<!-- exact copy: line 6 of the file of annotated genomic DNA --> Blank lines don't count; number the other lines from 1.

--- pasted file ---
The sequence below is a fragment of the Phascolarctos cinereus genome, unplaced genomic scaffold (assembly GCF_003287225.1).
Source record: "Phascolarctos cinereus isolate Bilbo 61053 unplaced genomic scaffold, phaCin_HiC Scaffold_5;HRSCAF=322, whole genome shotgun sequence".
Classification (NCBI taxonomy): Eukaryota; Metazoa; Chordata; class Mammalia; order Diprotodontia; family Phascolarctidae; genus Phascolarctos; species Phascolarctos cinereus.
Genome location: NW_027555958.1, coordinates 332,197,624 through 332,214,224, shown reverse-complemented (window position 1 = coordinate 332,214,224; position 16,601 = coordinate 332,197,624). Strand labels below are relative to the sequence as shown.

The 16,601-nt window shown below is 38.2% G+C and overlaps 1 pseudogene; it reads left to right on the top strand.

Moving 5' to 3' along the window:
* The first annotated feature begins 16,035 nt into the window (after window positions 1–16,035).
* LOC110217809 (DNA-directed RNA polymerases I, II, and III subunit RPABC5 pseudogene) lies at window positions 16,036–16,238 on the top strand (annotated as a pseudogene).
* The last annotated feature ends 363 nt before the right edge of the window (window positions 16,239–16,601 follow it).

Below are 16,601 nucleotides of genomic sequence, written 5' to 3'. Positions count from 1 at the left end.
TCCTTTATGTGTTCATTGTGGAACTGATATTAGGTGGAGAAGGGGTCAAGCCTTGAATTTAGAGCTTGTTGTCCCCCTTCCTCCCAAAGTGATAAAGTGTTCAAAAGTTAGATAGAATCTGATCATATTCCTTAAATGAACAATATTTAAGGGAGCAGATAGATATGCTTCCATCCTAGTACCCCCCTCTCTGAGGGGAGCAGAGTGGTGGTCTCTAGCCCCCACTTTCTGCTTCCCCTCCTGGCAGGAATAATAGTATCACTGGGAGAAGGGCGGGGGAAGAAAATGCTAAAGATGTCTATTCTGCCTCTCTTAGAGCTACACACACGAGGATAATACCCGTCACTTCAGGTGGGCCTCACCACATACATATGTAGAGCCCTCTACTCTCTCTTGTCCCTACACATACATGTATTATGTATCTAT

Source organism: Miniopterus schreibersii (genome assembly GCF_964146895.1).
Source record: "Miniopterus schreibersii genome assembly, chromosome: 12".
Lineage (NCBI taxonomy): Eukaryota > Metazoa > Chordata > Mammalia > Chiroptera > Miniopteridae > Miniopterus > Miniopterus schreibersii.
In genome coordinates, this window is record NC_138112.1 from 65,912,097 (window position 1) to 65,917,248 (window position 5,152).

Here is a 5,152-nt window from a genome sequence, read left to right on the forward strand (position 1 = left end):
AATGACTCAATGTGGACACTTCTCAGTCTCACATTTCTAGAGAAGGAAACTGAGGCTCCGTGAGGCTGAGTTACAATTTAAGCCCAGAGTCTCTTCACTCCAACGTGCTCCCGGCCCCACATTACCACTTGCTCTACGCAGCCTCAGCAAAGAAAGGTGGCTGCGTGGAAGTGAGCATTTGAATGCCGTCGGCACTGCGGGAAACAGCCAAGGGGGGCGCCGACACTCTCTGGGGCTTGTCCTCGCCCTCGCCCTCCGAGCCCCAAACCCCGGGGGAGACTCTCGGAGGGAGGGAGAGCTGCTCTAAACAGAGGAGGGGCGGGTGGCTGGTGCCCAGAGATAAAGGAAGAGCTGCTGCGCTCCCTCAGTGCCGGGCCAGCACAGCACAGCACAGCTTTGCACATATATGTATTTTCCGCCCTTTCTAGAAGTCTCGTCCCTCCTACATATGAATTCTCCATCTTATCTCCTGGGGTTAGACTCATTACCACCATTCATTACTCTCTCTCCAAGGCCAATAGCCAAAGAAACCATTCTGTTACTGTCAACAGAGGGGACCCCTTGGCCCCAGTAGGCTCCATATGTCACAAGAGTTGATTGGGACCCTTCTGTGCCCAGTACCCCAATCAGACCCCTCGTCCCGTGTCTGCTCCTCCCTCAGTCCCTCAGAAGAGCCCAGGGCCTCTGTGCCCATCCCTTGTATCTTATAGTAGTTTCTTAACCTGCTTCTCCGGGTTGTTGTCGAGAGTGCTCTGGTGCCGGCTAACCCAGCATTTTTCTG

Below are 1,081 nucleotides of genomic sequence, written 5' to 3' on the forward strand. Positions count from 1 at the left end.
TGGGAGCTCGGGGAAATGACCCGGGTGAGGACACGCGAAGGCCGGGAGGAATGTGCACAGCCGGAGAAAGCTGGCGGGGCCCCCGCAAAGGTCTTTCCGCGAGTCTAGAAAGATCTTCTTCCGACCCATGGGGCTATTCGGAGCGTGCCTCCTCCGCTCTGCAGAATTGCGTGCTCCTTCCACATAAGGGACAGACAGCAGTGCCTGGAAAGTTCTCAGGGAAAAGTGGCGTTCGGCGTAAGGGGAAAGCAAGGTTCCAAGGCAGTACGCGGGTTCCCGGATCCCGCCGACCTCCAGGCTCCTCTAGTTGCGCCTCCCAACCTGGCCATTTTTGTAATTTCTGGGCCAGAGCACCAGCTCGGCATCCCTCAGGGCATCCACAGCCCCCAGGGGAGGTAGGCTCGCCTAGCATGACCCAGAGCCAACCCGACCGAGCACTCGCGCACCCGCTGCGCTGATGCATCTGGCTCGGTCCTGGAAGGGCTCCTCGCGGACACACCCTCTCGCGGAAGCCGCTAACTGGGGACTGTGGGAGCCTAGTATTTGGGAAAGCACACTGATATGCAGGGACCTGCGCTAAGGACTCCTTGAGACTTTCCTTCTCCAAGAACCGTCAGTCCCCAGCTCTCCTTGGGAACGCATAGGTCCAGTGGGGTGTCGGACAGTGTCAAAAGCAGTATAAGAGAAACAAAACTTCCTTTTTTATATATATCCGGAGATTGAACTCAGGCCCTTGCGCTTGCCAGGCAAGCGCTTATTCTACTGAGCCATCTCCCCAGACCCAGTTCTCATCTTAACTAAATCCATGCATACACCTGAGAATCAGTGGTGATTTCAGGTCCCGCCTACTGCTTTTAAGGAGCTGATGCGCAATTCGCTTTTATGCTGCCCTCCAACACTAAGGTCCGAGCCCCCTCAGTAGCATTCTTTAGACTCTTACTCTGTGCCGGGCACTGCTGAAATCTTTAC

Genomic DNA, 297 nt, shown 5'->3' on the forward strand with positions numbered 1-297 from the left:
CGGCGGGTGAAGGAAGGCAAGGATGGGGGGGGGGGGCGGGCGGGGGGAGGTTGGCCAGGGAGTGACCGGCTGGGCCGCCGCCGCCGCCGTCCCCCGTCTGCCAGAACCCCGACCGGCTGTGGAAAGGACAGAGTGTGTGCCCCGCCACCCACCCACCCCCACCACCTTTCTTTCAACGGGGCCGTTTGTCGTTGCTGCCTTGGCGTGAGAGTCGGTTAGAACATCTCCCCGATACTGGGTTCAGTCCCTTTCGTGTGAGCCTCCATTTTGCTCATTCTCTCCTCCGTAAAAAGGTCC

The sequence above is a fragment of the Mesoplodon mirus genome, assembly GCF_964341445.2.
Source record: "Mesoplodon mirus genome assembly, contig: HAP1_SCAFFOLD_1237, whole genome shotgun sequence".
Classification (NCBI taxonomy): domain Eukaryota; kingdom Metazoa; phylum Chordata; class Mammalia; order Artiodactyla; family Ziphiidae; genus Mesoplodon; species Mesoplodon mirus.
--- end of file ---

Moving 5' to 3' along the window: